Dean Wesley Smith has been an editor, a book seller, and an author for over 20 years. He's sold over 100 novels and a ton of short stories (won the very first Writers of the Future contest, in fact). His wife is also a massively published author. I've talked to many published writers who got their start listening to his advice and recommended I read his blog and attend a workshop or two of his (not sure how much of what we talked about was said in confidence, hence my issue with naming names). I think I'd rather listen to a guy who makes a living as an author than listen to newbie writers who just repeat the company line. His advice is tough to hear, but I've seen it work and it is working so far for me. What more can you ask for? (Also, and he'll say this too, Dean is mostly just repeating at more length what Heinlein advised in his Rules for Writers). The comments on his blog posts are pretty eye-opening as well. Read them, plenty of published writers chime in regularly with their own experiences there.
     
  15. thirdwind
    Offline

    thirdwind Contributing Member Contest Administrator Reviewer Contributor

    Joined:
    Jul 17, 2008
    Messages:
    7,351
    Likes Received:
    2,891
    Location:
    Boston
    I should have phrased this better in my other post. What I meant to say was that this seems very amateurish. Getting a deal and then keeping the publisher waiting while you get an agent seems like a bad idea to me.

    I'm repeating what I've heard other authors and editors and people who work at publishing houses say. You, on the other hand, are taking advice from only one person. Isn't it better to see what other writers have to say on the matter?

    You mentioned a few posts back that you are unpublished, so I'm confused as to how you can claim this is working for you.

    I've said this before but some publishers don't accept unsolicited manuscripts (a lot of the larger, more successful ones don't). So you are pretty much limiting your options, which is not a good thing considering getting published is hard enough as it is.
     
  16. izanobu
    Offline

    izanobu Senior Member

    Joined:
    May 9, 2010
    Messages:
    149
    Likes Received:
    0
    I have published one short story so far.

    And again, Dean isn't the only one saying this stuff, he's just got the most comprehensive and easy to find info about it.

    And for the final time- I am not limiting my options. I am expanding them because I am mailing my queries to editors directly EVEN IF the guidelines say no unsolicited manuscripts. (Which is how I got a full request from a publishing house that says that. If I'd paid attention to the no unsolicited manuscripts guidelines, I wouldn't have even gotten a full request. If I were listening to conventional advice, I'd be sending my queries out to agents, which would mean that I'd be putting another middle man into the process, someone who is supposed to work for me, not me for them. Agents work for the author. Their 15% comes out of the authors 100%. Why would I let a potential employee dictate where I sent something or what I did with it. If you had an agent who only sent your book to 5 or 6 editors and then said "write something else, this one won't sell" would you really think they'd made a good effort? Google JA Konrath if you want to see what perseverance looks like, he got over 500 rejections before he sold a novel, and now he's making over 100k a year just on kindle sales of novels that AGENTS couldn't sell. Don't leave your career up to a stranger. It's a lot easier to get a good agent when you have an offer in hand- why would a good agent turn down free money? You've already proven you can finish a novel and sell it. A good agent who has space on their client list will pay attention to that.)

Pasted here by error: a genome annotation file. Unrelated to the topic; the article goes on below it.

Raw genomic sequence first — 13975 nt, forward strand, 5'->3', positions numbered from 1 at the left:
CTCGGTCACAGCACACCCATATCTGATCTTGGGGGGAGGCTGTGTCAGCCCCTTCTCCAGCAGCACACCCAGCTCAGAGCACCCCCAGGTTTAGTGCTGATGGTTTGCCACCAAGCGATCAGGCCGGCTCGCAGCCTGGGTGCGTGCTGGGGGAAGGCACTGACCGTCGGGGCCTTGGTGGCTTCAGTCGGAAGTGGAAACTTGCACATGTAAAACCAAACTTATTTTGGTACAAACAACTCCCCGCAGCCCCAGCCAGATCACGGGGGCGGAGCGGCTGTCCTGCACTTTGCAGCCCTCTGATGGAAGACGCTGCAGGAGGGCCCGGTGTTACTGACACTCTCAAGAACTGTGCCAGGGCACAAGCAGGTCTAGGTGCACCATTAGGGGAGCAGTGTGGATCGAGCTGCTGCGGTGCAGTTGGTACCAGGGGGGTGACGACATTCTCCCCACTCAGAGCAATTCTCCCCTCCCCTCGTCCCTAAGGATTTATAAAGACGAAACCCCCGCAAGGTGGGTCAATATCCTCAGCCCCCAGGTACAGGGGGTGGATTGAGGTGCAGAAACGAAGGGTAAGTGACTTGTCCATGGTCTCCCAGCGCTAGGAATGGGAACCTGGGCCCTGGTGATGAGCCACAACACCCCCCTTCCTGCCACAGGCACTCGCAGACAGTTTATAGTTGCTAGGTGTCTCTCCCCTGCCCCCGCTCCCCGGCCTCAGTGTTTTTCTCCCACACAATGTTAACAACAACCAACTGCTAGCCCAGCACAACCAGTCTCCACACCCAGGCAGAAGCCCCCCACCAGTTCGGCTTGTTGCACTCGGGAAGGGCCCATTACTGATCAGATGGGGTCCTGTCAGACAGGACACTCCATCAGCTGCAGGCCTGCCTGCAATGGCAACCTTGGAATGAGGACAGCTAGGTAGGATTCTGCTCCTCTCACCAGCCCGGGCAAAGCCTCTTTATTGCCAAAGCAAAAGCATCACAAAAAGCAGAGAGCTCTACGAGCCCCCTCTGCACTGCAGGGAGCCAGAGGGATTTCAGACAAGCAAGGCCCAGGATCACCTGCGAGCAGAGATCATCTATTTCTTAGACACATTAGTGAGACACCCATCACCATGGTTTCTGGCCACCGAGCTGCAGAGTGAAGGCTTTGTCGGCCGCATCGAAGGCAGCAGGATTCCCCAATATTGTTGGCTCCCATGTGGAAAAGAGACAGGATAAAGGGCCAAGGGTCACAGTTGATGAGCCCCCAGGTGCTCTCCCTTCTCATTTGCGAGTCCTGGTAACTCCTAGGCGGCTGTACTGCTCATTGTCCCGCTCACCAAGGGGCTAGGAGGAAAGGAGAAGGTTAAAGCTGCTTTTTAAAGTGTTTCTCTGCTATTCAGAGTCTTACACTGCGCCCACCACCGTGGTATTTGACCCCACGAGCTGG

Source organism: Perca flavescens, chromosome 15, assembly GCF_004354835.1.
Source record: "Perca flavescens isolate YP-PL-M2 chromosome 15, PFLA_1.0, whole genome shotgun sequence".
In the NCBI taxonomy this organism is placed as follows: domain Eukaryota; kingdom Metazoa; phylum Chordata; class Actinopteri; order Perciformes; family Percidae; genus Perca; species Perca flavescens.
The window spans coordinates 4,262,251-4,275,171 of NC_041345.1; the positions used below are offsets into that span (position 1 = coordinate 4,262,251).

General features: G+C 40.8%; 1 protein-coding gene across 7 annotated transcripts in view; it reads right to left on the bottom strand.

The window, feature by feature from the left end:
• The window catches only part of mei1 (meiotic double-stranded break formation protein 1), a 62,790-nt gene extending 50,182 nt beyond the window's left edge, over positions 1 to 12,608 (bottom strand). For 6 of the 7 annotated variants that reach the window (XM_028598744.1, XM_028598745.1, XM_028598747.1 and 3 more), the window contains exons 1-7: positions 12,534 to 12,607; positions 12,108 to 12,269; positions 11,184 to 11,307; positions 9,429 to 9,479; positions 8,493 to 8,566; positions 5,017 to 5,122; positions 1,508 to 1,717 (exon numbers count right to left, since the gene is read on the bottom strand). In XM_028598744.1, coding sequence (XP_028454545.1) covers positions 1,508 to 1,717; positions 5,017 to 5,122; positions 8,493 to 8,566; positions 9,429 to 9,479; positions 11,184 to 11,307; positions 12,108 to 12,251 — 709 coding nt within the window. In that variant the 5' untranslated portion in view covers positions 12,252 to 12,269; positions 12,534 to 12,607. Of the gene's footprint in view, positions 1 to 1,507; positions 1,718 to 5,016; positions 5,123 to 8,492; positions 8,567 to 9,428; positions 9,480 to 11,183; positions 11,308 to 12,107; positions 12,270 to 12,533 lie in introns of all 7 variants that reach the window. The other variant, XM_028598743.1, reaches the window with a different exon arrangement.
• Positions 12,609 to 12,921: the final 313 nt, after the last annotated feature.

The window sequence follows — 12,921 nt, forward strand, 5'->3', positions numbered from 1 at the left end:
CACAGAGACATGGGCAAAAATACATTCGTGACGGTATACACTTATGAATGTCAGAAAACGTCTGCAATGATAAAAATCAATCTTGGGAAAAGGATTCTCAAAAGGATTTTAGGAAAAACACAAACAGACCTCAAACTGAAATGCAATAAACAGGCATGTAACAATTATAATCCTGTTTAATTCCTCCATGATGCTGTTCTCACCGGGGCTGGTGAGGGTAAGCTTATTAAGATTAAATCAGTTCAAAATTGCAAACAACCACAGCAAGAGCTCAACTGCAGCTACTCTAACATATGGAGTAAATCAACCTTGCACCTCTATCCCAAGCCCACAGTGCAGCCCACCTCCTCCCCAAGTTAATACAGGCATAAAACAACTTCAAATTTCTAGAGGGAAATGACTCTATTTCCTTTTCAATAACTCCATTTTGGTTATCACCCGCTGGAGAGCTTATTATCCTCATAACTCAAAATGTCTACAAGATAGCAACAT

And yes, you can in fact let editors wait while you get an agent. This isn't amatuerish at all. Your agent would let them wait while they contacted whatever other editors had the manuscript and let those editors know there's an offer on it (hopefully anyway, it's bad when they don't).
     
  17. arron89
    Offline

    arron89 Banned

    Joined:
    Oct 10, 2008
    Messages:
    2,460
    Likes Received:
    91
    Location:
    Auckland
    Because they know better than you. Pretending otherwise is nothing more than arrogance. It is the job of a (good) agent to know the publishing world inside out, to know where to send your work, who to have read it, when to send it and how to sell it. No one is saying you can't achieve the same result on your own, but having an agent takes a considerable chunk of the element of luck out of the equation. Sure, you could send your manuscript to every publishing house in New York, unsolicited or not, and you'll probably get a couple of requests for full manuscripts, and if you have the time, energy and resources to do that, then great. Most people, I imagine, would rather have an expert do that for them.